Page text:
In his big speech to last week’s Conservative party conference, Boris Johnson promised a ‘green industrial revolution’ to drive Britain’s economic recovery.
In pledging £160 million towards wind power, the prime minister made it clear he sees a big future for renewable energy in Britain.
And it isn’t just Boris who’s backing wind farms. Across the world, governments are pouring billions of pounds into wind and solar – and markets are starting to take notice.
Off-shore: Wind turbines. Across the world, governments are pouring billions of pounds into wind and solar – and markets are starting to take notice
This year, shares in the Danish energy giant Ørsted – which produces a third of the world’s offshore wind energy – have risen by nearly 50 per cent.
Even before Boris’s announcement, more UK investors were going green. This summer, British savers ploughed some £2.5 billion into ethical and sustainable funds, a fourfold increase on last year.
So will renewable energy be the next boom for investors, or is it just a load of hot air? Here, Money Mail explains what you need to know:
Energy for change
For all its political popularity, renewable energy itself remains a reasonably niche market.
With the exception of Copenhagen-based Ørsted, much of the growth in wind and solar has been driven by the traditional energy companies looking to go green.
But while the likes of EDF and E.On might be doing more for the environment, their stock-market performance is hardly impressive.
Instead, investors wanting a decent return have looked to specialist investment funds who put up the capital for large renewable energy projects.
One example is The Renewables Infrastructure Group, a publicly-listed investment trust with a stake in more than 70 large wind and solar projects in the UK and Europe.
The trust has performed reasonably well in recent years, with a £10,000 investment in 2015 rising to about £13,000 now.
A sure bet?
With Boris’s ambitious vision likely requiring about £50 billion of private investment over the next ten years, these funds won’t be short of opportunities.
But would-be investors should be aware that wind power still depends heavily on generous Government subsidies.
In order to persuade companies to build and operate wind projects, the Government has guaranteed to buy their energy at a minimum price.
More hot air? In pledging £160m towards wind power, prime minister Boris Johnson made it clear he sees a big future for renewable energy in Britain
This has provided a much-needed boost for the industry, and made investments seem like a sure bet. But has it also distorted the market?
Of the dozen or so UK-listed renewable energy funds, almost all now trade at a significant premium – meaning they’re priced higher than the value of their underlying assets.
This isn’t necessarily a red flag in its own right, but it could be a sign of an over-excited market.
There are also big uncertainties about the commercial sustainability of wind power in the long-term, which could see investors’ returns vanish, too.
Up in smoke
Funds such as The Renewables Infrastructure Group rely on the price of energy in order to turn a profit.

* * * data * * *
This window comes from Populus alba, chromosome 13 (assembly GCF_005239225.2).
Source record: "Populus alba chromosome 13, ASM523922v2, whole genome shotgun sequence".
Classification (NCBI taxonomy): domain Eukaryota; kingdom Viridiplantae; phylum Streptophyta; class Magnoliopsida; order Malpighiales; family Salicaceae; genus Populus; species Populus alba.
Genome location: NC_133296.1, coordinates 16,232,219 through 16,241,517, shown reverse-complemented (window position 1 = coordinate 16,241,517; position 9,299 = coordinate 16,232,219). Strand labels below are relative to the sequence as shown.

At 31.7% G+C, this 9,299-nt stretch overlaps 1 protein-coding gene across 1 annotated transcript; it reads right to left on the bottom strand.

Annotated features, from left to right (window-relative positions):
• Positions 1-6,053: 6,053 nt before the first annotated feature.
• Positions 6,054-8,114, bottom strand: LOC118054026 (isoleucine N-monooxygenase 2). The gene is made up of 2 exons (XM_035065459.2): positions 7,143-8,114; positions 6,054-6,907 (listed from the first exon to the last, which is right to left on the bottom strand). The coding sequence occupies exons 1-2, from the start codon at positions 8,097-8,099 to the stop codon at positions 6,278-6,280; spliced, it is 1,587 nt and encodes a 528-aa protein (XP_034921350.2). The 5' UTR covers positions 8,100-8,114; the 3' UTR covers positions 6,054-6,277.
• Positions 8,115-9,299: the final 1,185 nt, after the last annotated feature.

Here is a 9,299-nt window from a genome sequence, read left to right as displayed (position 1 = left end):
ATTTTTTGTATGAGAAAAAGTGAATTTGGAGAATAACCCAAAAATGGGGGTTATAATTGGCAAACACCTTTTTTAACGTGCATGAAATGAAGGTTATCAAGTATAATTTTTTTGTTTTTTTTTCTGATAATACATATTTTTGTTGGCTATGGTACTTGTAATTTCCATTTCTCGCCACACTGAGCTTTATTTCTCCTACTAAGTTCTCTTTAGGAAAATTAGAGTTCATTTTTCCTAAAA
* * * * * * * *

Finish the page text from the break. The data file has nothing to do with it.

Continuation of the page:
But with Boris Johnson pledging dramatically to boost wind production, there’s a chance this will drive down prices.
A surplus of wind energy could even lead to something economists call ‘price cannibalisation’, where a sudden onset of windy weather leads to prices falling below zero.
It could even lead to negative prices, where producers end up paying buyers to take excess energy away.
Investors wanting a decent return have looked to specialist investment funds who put up the capital for large renewable energy projects
This is what happened with U.S. oil contracts in April. Needless to say, this kind of market shock would play havoc with renewable energy investments.
Given these uncertainties, investors should be wary about putting too much of their portfolio into renewable energy.
But environmentally conscious investors need not worry, as there are plenty of other green options out there.
Laith Khalaf, investment analyst with financial firm A.J. Bell, says that this year has seen a huge drive in planet- safe investment.
It probably helps that environmentally friendly funds have performed well this year, avoiding the dramatic losses seen elsewhere.
Specially designated ethical funds managed to record positive returns (an average of 2 per cent) in the first quarter of 2020 – even as the FTSE 100 plummeted by 25 per cent.
So where should savers look for the best environmentally friendly return?
Khalaf highlights Liontrust’s Sustainable Future Global Growth fund, which focuses on companies across the world doing their bit to drive ‘sustainable growth’.
A £10,000 investment five years ago would now be worth an impressive £23,000.
He also picks Royal London’s Sustainable Leaders investment trust, which looks for environmentally friendly companies on the UK stock market.
Though not quite as good as Liontrust’s global option, £10,000 invested five years would now be worth more than £16,000.
By choosing these options, savers will also have the advantage of a knowledgeable fund manager to make decisions on their behalf.
Investors looking to climate-proof their portfolio may be as well to stick with these more mainstream options, and leave wind power to the experts.